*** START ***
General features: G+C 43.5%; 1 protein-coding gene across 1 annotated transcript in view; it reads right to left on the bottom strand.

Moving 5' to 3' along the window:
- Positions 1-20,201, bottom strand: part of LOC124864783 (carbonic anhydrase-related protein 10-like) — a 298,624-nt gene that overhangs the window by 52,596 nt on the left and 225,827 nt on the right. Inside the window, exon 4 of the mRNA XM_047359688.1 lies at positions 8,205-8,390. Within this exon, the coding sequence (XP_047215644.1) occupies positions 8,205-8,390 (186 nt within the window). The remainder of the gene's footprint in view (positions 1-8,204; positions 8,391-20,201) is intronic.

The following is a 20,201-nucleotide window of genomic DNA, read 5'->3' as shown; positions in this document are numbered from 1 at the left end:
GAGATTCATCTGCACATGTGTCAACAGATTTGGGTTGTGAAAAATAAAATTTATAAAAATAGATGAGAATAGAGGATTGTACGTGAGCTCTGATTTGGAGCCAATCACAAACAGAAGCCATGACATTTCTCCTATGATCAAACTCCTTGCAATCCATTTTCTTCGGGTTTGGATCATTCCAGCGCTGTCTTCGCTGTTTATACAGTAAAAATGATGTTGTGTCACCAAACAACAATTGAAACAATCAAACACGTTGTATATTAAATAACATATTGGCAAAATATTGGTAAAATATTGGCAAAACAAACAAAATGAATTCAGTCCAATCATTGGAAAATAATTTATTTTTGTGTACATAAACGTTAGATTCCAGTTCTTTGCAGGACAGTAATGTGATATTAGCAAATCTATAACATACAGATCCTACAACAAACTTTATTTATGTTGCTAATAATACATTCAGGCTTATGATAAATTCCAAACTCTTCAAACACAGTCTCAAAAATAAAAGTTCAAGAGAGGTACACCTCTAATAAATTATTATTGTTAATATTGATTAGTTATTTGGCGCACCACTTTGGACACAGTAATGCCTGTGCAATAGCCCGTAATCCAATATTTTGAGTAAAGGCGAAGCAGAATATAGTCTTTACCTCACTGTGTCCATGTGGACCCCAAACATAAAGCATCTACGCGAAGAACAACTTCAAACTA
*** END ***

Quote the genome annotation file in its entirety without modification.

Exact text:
General features: G+C 43.5%; 1 protein-coding gene across 1 annotated transcript in view; it reads right to left on the bottom strand.

Moving 5' to 3' along the window:
- Positions 1-20,201, bottom strand: part of LOC124864783 (carbonic anhydrase-related protein 10-like) — a 298,624-nt gene that overhangs the window by 52,596 nt on the left and 225,827 nt on the right. Inside the window, exon 4 of the mRNA XM_047359688.1 lies at positions 8,205-8,390. Within this exon, the coding sequence (XP_047215644.1) occupies positions 8,205-8,390 (186 nt within the window). The remainder of the gene's footprint in view (positions 1-8,204; positions 8,391-20,201) is intronic.

The following is a 20,201-nucleotide window of genomic DNA, read 5'->3' as shown; positions in this document are numbered from 1 at the left end:
GAGATTCATCTGCACATGTGTCAACAGATTTGGGTTGTGAAAAATAAAATTTATAAAAATAGATGAGAATAGAGGATTGTACGTGAGCTCTGATTTGGAGCCAATCACAAACAGAAGCCATGACATTTCTCCTATGATCAAACTCCTTGCAATCCATTTTCTTCGGGTTTGGATCATTCCAGCGCTGTCTTCGCTGTTTATACAGTAAAAATGATGTTGTGTCACCAAACAACAATTGAAACAATCAAACACGTTGTATATTAAATAACATATTGGCAAAATATTGGTAAAATATTGGCAAAACAAACAAAATGAATTCAGTCCAATCATTGGAAAATAATTTATTTTTGTGTACATAAACGTTAGATTCCAGTTCTTTGCAGGACAGTAATGTGATATTAGCAAATCTATAACATACAGATCCTACAACAAACTTTATTTATGTTGCTAATAATACATTCAGGCTTATGATAAATTCCAAACTCTTCAAACACAGTCTCAAAAATAAAAGTTCAAGAGAGGTACACCTCTAATAAATTATTATTGTTAATATTGATTAGTTATTTGGCGCACCACTTTGGACACAGTAATGCCTGTGCAATAGCCCGTAATCCAATATTTTGAGTAAAGGCGAAGCAGAATATAGTCTTTACCTCACTGTGTCCATGTGGACCCCAAACATAAAGCATCTACGCGAAGAACAACTTCAAACTA